Imperialism – 1850 to about 1910
During the period of 1850 to about 1910, American imperialism was motivated by four main factors: economic, political, geographic, and cultural. The economic factors were desires to find new markets for trade. By extending colonial power throughout the world, the United States would have new trading partners and markets. In addition, the U.S. would be closer to new markets; when the U.S. became a colonial power in the Philippines, it opened up trade with East Asia. In the political world, imperialism was spreading nationalism and patriotism. Imperialism is the policy of extending a nation’s political and economic dominance or management over another territory or country. Imperialism added wealth, status and increased their military strength.
Many countries lost their freedom and independence due to imperialism but were replaced with new technologies and innovations. The U.S. adherence to a policy of Imperialism was solely based on economics and this can best be seen in the U.S. actions with China, Hawaii, and Latin America. To begin, tea, silk, and porcelain were high demands for China. The free trade would be an advantage to American corporations for high-quality products better than other countries. American businesses looked for new markets overseas, and so some kind of imperial policy was thought necessary to achieve this goal. The European colonial powers such as Great Britain and France had accomplished such a policy for a handful of years with much success. As the American economy was rapidly becoming the world’s largest, there was a certain logic to the United States showing their example. The major cause of this transformation has been America’s involvement in war and preparation for war over the past hundred years. War has changed and twisted our constitutional order, the course of our national development, and the very mentality of our people. Next, there was a turning point ignited by a series of military events. The war with Spain, the war for the conquest of the Philippines, and our entry into the First World War.
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Together, they represented a cut into deeply subjects and ideas, with American traditions of government. Advantages of technology lead to the growth of Latin America’s exports. This helped increase trade in sales of beef, fruits and vegetables, and other perishable goods. Latin American countries used very little of their export financial gain to create roads, schools, or hospitals.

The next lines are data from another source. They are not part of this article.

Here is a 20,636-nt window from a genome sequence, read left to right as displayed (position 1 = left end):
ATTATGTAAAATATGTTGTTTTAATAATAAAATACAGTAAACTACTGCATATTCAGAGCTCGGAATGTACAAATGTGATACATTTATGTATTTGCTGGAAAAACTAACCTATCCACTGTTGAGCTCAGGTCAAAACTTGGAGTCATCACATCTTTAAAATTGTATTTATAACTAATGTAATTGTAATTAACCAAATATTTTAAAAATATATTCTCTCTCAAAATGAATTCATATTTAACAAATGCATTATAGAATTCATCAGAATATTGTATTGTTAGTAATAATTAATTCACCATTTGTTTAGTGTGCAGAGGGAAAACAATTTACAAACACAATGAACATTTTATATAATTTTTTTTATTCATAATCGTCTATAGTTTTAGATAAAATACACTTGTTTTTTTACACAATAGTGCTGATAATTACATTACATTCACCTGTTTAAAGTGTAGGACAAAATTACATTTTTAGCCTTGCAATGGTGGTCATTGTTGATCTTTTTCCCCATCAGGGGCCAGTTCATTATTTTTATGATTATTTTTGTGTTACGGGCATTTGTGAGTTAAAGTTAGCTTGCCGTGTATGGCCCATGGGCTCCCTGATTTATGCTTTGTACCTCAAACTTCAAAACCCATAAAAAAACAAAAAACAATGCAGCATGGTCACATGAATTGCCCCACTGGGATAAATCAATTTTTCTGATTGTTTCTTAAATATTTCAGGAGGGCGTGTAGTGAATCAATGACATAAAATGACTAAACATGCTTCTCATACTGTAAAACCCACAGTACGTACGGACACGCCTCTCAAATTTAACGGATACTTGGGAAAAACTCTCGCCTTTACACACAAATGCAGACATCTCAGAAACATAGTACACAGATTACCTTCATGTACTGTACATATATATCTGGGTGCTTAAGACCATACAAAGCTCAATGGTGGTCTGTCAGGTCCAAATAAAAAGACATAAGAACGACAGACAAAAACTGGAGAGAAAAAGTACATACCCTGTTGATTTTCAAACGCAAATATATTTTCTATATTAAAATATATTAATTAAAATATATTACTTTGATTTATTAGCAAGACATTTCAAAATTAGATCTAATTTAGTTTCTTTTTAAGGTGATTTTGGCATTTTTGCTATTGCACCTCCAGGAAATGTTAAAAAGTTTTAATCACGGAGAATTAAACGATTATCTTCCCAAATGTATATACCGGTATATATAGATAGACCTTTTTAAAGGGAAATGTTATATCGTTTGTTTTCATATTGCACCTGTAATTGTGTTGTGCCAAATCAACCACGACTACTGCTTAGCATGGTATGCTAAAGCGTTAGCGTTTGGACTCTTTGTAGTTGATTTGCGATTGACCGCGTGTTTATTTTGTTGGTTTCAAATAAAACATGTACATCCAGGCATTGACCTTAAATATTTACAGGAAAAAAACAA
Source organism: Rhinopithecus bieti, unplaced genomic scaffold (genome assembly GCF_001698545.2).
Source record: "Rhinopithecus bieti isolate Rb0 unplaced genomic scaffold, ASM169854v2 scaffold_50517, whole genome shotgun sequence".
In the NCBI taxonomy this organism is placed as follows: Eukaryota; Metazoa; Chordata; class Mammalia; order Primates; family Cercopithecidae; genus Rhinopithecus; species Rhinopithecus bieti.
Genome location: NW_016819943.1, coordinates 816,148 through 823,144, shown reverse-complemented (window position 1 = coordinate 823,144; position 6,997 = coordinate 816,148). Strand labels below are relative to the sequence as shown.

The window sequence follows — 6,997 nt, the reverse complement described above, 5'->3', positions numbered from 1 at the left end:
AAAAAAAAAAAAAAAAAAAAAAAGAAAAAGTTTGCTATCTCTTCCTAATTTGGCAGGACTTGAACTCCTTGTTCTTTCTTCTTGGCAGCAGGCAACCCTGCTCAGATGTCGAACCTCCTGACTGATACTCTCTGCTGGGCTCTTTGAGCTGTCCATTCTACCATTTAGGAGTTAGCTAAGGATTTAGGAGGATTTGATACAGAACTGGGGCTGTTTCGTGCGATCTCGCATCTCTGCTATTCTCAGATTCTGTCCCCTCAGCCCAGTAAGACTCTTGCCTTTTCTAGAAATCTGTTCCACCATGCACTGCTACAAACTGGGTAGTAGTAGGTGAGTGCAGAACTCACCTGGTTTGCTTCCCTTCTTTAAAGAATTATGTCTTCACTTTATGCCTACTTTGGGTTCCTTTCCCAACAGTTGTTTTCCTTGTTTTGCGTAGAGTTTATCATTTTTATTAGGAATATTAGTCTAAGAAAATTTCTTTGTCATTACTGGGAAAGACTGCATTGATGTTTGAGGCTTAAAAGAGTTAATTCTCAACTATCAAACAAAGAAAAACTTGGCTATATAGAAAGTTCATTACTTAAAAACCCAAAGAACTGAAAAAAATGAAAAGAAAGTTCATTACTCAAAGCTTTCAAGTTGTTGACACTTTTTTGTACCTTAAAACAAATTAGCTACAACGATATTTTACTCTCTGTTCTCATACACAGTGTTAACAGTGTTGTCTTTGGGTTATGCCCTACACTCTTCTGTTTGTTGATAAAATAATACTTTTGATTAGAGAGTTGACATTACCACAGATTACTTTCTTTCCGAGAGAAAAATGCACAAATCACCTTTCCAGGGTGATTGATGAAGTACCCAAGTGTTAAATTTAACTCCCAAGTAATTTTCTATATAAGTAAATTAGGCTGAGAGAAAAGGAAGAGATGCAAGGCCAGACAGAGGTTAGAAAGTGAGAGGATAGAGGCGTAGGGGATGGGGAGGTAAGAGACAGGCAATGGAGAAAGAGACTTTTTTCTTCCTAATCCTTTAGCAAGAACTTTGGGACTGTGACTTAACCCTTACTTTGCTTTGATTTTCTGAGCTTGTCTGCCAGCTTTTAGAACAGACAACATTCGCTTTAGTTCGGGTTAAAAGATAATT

George Washington had laid down guidelines, which were followed by American Policy, leading up to the end of the 19th century. The United States at one point had so much pride, to an extent believing that they needed to be dominant and the strongest nation in the world. It was thought that it was America’s duty to crown itself as the “world power”. Afterward, America’s victory through a Revolution and Civil war sent pride and egotism throughout the nation becoming one of the most important causes of the U.S. adopting imperialist policies. In just 50 years, from the Civil War to World War I, the United States was to take its place as becoming a world power. This would be one of the main reasons why the U.S adopted Imperialistic policies because of the repeated pride and egotism of America leading to the reason for expanding. Another reason for the United States expansion would be religion.
A man named Josiah Strong was a supporter of using religion to justify imperialism. In Conclusion, the U.S.’s reasoning for adopting imperialist policies was both social and economic due to Social Darwinism, Religion, and Foreign Goods. Still, to this day, America believes that we are the greatest nation in the world. Those certain extents of the U.S taking on imperialistic policies and ideas are true. The reasons behind it were in fact because of the economic exposure America was undergoing.